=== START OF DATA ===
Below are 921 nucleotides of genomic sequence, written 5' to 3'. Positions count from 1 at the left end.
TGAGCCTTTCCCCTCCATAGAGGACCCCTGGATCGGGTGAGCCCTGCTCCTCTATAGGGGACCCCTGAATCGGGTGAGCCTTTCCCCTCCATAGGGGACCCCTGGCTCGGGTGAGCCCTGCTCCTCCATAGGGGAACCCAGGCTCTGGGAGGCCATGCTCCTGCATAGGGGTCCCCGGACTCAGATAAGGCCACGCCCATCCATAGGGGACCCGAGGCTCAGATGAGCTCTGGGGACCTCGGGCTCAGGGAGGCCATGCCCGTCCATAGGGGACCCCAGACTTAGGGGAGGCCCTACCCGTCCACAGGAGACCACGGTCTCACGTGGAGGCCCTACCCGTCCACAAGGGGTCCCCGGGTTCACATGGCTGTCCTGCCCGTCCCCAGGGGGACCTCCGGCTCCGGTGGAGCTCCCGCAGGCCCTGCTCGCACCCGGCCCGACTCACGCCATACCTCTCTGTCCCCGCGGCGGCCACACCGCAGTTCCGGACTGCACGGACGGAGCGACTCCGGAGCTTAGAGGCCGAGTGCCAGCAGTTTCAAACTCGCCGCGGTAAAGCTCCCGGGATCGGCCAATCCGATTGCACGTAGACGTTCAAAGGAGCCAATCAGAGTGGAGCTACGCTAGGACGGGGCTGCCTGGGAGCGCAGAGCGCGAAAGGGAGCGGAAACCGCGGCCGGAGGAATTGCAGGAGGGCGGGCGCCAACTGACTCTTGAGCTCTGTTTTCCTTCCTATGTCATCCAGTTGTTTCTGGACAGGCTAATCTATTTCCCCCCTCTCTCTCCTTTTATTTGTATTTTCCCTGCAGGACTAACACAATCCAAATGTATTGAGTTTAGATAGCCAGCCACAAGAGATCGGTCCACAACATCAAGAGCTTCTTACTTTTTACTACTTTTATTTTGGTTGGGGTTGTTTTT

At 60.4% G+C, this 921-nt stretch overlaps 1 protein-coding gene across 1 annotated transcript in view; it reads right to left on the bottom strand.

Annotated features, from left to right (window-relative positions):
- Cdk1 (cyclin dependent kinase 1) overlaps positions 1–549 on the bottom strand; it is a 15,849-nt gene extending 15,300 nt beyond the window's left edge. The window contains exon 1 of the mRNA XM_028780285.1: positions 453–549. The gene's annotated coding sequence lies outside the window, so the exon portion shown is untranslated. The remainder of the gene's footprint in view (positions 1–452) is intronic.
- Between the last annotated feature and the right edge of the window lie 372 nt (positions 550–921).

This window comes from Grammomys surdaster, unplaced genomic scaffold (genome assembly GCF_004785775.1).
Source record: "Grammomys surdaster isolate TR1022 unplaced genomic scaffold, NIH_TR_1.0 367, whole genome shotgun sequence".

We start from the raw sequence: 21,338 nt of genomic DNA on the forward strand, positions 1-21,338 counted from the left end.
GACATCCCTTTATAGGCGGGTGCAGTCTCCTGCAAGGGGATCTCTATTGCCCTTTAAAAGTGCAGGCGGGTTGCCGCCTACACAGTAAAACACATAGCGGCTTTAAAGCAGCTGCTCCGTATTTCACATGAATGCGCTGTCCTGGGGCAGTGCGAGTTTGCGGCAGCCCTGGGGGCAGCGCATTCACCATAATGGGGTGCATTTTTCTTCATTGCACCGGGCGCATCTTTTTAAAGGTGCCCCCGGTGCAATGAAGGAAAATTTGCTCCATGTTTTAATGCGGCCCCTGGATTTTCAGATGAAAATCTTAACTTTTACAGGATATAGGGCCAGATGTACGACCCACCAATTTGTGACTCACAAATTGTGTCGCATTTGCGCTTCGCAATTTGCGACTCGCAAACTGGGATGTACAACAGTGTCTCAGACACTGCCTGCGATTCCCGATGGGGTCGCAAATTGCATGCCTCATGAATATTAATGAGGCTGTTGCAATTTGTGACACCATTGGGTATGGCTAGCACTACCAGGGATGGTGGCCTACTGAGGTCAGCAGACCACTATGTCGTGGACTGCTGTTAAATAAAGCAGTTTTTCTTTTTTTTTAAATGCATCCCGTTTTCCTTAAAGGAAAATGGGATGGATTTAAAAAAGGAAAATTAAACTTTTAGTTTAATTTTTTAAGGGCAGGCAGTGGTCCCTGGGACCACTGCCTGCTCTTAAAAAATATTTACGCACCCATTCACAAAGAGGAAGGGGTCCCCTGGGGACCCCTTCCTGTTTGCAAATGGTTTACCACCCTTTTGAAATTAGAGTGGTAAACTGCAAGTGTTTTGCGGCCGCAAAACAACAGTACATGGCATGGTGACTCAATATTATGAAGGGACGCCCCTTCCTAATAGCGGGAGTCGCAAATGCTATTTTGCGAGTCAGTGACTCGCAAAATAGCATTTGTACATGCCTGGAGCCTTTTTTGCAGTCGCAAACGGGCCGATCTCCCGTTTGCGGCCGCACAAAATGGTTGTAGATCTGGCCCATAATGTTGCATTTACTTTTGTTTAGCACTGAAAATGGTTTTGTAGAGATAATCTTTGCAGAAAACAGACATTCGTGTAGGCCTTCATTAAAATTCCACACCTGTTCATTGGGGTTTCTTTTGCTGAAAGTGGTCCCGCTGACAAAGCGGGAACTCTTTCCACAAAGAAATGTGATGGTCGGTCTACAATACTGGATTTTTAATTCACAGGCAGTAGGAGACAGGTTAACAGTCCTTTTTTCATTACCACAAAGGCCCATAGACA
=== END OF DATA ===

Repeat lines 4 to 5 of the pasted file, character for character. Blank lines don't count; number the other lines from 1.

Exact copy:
Annotated features, from left to right (window-relative positions):
- Cdk1 (cyclin dependent kinase 1) overlaps positions 1–549 on the bottom strand; it is a 15,849-nt gene extending 15,300 nt beyond the window's left edge. The window contains exon 1 of the mRNA XM_028780285.1: positions 453–549. The gene's annotated coding sequence lies outside the window, so the exon portion shown is untranslated. The remainder of the gene's footprint in view (positions 1–452) is intronic.